The Texas Association of Business wants the state to withhold some money for community colleges until graduate rates rise. The group has even put up billboards to encourage support. KERA's Bill Zeeble reports the Dallas County Community College District says the business group doesn't know the whole story.
A new billboard on Central Expressway reads "8 PERCENT OF DALLAS COUNTY COMMUNITY COLLEGE STUDENTS GRADUATE IN 3 YEARS. IS THAT FAIR TO THE STUDENTS? It's signed by the Texas Association of Business.
TAB president Bill Hammond says he was surprised by that number, especially since Dallas County's Community College students seek 2-year degrees. Hammond says Texas employers need more and better-educated workers faster. He wants to shame Community College leaders into raising those rates by at least 10 percent.
Hammond: If they do that we'll meet our goal of having 60 percent of Texans over the age of 25 having some post-secondary degree, certificate, or diploma.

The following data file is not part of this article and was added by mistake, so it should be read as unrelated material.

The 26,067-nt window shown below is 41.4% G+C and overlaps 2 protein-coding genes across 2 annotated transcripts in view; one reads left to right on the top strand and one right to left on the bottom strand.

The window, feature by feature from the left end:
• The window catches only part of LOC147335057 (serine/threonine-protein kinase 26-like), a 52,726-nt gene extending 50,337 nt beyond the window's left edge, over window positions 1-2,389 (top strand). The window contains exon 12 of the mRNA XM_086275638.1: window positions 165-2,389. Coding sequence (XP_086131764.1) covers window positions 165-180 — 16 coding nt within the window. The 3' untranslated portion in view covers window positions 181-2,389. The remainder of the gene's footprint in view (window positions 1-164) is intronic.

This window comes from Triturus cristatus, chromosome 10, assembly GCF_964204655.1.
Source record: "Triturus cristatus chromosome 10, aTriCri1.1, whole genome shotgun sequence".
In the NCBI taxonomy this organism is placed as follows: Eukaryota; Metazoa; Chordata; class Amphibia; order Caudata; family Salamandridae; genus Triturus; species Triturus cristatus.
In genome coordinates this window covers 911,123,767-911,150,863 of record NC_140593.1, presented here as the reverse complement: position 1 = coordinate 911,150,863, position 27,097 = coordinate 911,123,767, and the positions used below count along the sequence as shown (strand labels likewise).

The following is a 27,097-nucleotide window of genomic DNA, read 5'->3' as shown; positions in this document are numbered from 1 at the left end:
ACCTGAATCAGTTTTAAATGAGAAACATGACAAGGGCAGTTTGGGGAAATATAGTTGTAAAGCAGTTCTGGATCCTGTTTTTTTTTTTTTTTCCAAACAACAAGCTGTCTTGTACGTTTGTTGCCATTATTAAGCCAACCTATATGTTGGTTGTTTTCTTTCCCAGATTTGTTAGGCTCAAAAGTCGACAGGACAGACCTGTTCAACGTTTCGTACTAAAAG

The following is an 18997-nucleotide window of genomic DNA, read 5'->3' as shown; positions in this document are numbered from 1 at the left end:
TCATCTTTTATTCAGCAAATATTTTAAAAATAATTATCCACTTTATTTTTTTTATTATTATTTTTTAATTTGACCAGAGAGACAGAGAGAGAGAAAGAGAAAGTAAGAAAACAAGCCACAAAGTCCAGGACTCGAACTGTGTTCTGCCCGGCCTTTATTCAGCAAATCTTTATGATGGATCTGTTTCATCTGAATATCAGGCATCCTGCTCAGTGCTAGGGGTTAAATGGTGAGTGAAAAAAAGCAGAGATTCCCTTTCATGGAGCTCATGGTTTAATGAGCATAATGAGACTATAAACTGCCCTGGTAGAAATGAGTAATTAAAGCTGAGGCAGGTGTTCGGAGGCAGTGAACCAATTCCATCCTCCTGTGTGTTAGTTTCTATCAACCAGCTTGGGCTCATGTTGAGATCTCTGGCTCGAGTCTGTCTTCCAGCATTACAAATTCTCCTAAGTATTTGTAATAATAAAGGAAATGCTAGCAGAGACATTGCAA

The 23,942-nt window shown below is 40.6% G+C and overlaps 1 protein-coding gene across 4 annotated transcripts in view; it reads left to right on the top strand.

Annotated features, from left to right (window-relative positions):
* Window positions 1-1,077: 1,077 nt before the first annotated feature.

To that end, Hammond wants to tie some state Community College money to increased graduation rates.
Hammond: What we need is a higher return on the investment that the tax payer is making.
Dallas County Community College District Chancellor Wright Lassiter calls Hammond's numbers inaccurate, unfair, and grossly misleading. Lassiter says the District enrolls 85,000 students. But only a fraction of them are full-timers seeking two-year degrees.
Lassiter: The bulk of them are employed. The bulk of them are not enrolled full-time but part-time. Because they're enrolled part-time, it would take them much longer than three years to earn a degree.
Lassiter says one group of enrollees seeks a two-year degree. A second group hopes to transfer to a four-year institution. But another large group, with no degree in mind, wants something else.
Lassiter: or three, and this is the important area, or three, obtain a workplace credential that would enable them to enter the workforce fully prepared to go to work.
Lassiter says there is common ground with the business group. He wants higher graduate rates too. But those rates don't tell the full tale.